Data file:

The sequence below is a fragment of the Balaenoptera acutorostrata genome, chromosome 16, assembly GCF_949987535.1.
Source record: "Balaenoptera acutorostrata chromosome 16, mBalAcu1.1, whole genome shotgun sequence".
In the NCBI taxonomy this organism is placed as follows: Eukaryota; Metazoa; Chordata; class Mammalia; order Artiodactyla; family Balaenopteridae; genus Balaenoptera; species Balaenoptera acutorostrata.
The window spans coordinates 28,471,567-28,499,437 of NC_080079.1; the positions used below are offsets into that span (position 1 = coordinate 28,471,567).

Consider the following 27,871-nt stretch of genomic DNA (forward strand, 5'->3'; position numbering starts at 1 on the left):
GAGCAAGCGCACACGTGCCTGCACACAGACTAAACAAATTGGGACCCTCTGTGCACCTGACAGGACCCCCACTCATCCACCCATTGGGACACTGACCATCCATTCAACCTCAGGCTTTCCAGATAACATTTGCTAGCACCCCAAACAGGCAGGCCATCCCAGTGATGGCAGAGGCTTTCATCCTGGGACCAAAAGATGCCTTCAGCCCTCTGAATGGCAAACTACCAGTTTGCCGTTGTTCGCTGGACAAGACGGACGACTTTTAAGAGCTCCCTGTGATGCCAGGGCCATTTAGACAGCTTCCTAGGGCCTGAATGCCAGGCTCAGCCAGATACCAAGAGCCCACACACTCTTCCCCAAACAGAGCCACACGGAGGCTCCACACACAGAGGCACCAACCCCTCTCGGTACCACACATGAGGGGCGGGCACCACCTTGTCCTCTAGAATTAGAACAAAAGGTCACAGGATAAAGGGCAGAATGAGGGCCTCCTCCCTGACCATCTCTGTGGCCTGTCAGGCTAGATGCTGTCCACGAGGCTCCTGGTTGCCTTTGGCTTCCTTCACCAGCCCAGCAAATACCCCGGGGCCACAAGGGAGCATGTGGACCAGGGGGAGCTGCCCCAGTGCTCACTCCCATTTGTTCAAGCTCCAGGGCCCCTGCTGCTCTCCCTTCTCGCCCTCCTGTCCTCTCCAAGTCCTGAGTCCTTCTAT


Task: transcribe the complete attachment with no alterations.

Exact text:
The sequence below is a fragment of the Balaenoptera acutorostrata genome, chromosome 16, assembly GCF_949987535.1.
Source record: "Balaenoptera acutorostrata chromosome 16, mBalAcu1.1, whole genome shotgun sequence".
In the NCBI taxonomy this organism is placed as follows: Eukaryota; Metazoa; Chordata; class Mammalia; order Artiodactyla; family Balaenopteridae; genus Balaenoptera; species Balaenoptera acutorostrata.
The window spans coordinates 28,471,567-28,499,437 of NC_080079.1; the positions used below are offsets into that span (position 1 = coordinate 28,471,567).

Consider the following 27,871-nt stretch of genomic DNA (forward strand, 5'->3'; position numbering starts at 1 on the left):
GAGCAAGCGCACACGTGCCTGCACACAGACTAAACAAATTGGGACCCTCTGTGCACCTGACAGGACCCCCACTCATCCACCCATTGGGACACTGACCATCCATTCAACCTCAGGCTTTCCAGATAACATTTGCTAGCACCCCAAACAGGCAGGCCATCCCAGTGATGGCAGAGGCTTTCATCCTGGGACCAAAAGATGCCTTCAGCCCTCTGAATGGCAAACTACCAGTTTGCCGTTGTTCGCTGGACAAGACGGACGACTTTTAAGAGCTCCCTGTGATGCCAGGGCCATTTAGACAGCTTCCTAGGGCCTGAATGCCAGGCTCAGCCAGATACCAAGAGCCCACACACTCTTCCCCAAACAGAGCCACACGGAGGCTCCACACACAGAGGCACCAACCCCTCTCGGTACCACACATGAGGGGCGGGCACCACCTTGTCCTCTAGAATTAGAACAAAAGGTCACAGGATAAAGGGCAGAATGAGGGCCTCCTCCCTGACCATCTCTGTGGCCTGTCAGGCTAGATGCTGTCCACGAGGCTCCTGGTTGCCTTTGGCTTCCTTCACCAGCCCAGCAAATACCCCGGGGCCACAAGGGAGCATGTGGACCAGGGGGAGCTGCCCCAGTGCTCACTCCCATTTGTTCAAGCTCCAGGGCCCCTGCTGCTCTCCCTTCTCGCCCTCCTGTCCTCTCCAAGTCCTGAGTCCTTCTAT